Hundreds of thousands across the Midwest remained without electricity on Tuesday after a powerful storm packing 100 mph winds battered the region a day earlier, causing widespread damage to millions of acres of crops and killing at least two people.
The storm known as a derecho tore from eastern Nebraska across Iowa and parts of Wisconsin and Illinois, blowing over trees, flipping vehicles and causing widespread damage to property and crops. The storm left downed trees and power lines that blocked roadways in Chicago and its suburbs. After leaving Chicago, the most potent part of the storm system moved over north central Indiana.
In Iowa, Gov. Kim Reynolds said early estimates indicate 10 million acres (4 million hectares) have been damaged in the nation’s top corn producing state and many grain bins were destroyed. That would be nearly a third of the roughly 31 million acres (12. 5 million hectares) of land farmed in the state. The most significant damage is to the corn crop, which is in the advanced stages of development nearly a month away from the beginning of harvest.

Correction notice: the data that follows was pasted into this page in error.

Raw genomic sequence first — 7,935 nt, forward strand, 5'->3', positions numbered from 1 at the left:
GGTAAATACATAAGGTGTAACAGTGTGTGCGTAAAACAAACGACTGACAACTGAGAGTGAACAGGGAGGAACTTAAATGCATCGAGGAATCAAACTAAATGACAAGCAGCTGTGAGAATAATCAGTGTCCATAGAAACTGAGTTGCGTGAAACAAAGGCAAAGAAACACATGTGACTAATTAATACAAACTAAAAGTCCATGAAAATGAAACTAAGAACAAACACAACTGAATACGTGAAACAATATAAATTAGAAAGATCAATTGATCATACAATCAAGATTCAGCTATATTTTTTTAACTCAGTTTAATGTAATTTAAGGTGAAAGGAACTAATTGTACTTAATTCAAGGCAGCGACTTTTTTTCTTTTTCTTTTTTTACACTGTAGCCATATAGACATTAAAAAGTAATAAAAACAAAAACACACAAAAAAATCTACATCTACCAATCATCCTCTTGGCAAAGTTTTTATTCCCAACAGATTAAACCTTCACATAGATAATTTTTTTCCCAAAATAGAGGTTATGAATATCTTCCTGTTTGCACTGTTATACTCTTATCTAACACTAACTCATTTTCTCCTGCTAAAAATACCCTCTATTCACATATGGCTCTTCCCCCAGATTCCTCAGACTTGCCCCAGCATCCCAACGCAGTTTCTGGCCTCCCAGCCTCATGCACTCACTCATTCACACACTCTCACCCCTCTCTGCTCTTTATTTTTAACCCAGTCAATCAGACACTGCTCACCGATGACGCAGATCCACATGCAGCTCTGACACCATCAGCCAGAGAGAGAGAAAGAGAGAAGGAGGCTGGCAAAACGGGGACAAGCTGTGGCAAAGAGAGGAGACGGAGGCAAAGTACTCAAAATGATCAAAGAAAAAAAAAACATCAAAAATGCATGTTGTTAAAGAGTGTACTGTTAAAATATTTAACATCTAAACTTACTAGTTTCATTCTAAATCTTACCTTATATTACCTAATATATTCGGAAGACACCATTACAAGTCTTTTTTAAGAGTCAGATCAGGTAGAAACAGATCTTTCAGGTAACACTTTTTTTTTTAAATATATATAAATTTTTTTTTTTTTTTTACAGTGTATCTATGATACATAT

“This morning I had a farmer reach out to me to say this was the worst wind damage to crops and farm buildings that he has ever seen across the state in such a wide area, ” Reynolds said.
Satellite imagery shows extensive crop damage through about one-third of the center of the state from east to west.
“It’s incredibly devastating to see what’s happening to crops, and to structures all across the storm path, ” Iowa Agriculture Secretary Mike Naig said.
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